The National League arguments are less contentious. The defending MVP, Ryan Braun, had another fantastic season, leading the league in homers (41), runs (108) and OPS (.987). Posey, meanwhile, led the league in batting average (.336) and OPS+ (172), which adjusts OPS for the ballpark in which he played (Posey’s home park, AT&T Park, is rougher on hitters than Miller Park in Milwaukee).  Posey also catches and does it well, which gives him more defensive value than Braun.  The Cardinals Yadier Molina, for his part, is perhaps the best defensive catcher in living memory. And while he did not lead the league in any offensive categories, he posted a fantastic offensive season hitting .315/.373/.501 while hitting 22 homers to accompany that other-worldly defense behind the plate.

There are some other, less statistical arguments for and against these fellows as well. Posey came back in 2012 after a gruesome leg injury. Braun, the 2011 MVP, was dogged by a positive (but ultimately overturned on appeal) PED test at the end of last year, which will likely cause many voters to discount his case and/or punish him for what happened in the offseason.  Molina doesn’t have a narrative case like that, unless some voters give him a bit of extra value for helping lead the Cardinals to the playoffs after they lost future Hall of Famer Albert Pujols to free agency. That’s not likely to be a major factor, however.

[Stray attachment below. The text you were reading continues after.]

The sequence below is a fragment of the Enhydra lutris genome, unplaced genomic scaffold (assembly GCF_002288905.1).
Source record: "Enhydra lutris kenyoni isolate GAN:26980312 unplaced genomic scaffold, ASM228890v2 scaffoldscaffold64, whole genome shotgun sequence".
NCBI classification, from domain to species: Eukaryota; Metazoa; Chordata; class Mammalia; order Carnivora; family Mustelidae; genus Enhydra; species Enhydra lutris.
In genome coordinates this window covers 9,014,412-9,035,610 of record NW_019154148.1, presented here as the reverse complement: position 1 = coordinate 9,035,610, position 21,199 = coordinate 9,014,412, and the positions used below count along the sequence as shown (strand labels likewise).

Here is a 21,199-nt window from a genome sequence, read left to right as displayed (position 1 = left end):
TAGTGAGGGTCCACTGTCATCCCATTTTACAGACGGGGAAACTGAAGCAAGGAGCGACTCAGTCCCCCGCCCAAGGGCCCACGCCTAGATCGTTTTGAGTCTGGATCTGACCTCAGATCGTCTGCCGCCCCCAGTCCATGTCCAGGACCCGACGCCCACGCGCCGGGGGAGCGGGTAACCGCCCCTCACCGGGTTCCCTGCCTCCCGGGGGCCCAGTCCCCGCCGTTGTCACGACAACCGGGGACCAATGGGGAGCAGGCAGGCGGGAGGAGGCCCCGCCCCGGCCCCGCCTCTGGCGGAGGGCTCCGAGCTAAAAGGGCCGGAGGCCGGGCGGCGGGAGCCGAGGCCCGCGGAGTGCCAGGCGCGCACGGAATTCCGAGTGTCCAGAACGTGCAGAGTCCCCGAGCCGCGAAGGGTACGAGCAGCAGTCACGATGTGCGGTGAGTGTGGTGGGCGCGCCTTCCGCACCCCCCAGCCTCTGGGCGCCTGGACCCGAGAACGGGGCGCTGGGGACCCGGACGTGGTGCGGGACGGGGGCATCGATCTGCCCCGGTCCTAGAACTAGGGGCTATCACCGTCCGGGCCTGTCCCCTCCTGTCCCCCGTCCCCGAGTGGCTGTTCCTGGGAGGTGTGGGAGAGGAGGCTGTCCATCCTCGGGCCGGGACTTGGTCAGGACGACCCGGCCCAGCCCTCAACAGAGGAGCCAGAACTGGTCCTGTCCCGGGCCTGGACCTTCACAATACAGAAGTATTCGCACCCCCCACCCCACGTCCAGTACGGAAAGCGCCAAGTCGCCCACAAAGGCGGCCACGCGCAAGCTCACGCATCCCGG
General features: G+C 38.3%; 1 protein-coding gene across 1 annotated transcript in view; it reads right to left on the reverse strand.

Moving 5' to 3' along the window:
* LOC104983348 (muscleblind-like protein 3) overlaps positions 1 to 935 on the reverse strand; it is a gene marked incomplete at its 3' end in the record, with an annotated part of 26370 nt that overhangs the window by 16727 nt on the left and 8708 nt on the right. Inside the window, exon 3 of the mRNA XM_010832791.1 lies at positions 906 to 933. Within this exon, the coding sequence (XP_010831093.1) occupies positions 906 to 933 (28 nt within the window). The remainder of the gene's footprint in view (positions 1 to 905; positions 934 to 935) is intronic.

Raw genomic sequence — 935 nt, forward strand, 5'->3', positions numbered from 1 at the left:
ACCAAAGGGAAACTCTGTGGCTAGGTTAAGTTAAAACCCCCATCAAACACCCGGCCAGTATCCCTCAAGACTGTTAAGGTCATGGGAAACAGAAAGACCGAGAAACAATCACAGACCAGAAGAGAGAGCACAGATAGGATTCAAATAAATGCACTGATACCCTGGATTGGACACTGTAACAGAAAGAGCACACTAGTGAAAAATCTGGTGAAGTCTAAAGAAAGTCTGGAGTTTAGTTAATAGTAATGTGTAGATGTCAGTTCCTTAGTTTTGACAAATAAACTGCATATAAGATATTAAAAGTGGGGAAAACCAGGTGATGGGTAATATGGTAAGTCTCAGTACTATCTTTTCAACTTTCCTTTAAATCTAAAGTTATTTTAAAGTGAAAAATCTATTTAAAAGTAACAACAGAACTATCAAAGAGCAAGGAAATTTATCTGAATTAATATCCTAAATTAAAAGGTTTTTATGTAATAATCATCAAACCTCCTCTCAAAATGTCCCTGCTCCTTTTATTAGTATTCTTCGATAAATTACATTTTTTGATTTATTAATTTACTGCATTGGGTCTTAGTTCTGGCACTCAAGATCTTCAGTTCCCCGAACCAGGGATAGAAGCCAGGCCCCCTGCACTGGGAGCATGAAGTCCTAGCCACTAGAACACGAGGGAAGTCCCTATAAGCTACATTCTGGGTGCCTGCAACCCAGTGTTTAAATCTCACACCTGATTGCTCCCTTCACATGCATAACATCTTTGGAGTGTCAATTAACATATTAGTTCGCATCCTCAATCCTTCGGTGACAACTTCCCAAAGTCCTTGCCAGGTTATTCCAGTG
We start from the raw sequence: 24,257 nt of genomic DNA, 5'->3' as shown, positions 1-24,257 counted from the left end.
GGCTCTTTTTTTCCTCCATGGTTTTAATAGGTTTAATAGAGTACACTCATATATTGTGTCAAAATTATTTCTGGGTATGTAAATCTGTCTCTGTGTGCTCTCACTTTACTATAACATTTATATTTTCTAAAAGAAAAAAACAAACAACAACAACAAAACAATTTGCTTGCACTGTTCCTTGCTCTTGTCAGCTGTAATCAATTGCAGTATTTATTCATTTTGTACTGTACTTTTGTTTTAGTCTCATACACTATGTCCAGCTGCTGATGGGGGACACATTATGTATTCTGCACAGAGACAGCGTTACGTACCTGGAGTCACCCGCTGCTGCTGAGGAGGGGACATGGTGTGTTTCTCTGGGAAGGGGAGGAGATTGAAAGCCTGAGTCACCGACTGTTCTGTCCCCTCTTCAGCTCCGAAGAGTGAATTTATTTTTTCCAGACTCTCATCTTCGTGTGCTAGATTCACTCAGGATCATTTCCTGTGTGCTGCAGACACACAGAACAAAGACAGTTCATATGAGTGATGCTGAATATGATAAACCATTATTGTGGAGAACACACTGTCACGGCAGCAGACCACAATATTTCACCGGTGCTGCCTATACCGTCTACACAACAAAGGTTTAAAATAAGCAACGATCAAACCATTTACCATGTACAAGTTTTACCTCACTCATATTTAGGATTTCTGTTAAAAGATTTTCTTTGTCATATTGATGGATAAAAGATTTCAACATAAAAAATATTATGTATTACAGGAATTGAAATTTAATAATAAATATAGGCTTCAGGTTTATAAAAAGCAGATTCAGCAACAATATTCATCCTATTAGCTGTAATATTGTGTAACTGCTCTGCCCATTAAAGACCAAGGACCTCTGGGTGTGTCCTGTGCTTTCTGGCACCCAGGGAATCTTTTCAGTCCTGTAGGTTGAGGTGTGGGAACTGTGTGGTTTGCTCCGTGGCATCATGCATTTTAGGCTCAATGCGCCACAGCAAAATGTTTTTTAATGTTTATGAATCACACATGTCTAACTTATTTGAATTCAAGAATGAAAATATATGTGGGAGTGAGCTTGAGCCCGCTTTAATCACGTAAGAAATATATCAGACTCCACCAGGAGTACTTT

The Prediction:

Ultimately MVP voters are going to be unable to resist voting for a Triple Crown winner and are going to be unable to cast votes for a guy in Ryan Braun who many view as tainted by PEDs. Molina will, as he so often has been over the course of his career, be overlooked and underrated.

As such, Miguel Cabrera and Buster Posey,this writer predicts, will take home the hardware and it won’t be particularly close.  Tune it to MLB Network at 6PM tonight — or just come here to HardballTalk — to find out for sure.

Andrelton Simmons is absolutely freaking ridiculous

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I’ve been watching Andrelton Simmons play shortstop since he came up with the Braves back in 2012. From the moment he burst onto the scene it was clear that he was an otherworldly defensive talent. His arm was incredible. His range was astonishing. His sense of where he was on the field and his instincts about what to do with the ball were unmatched.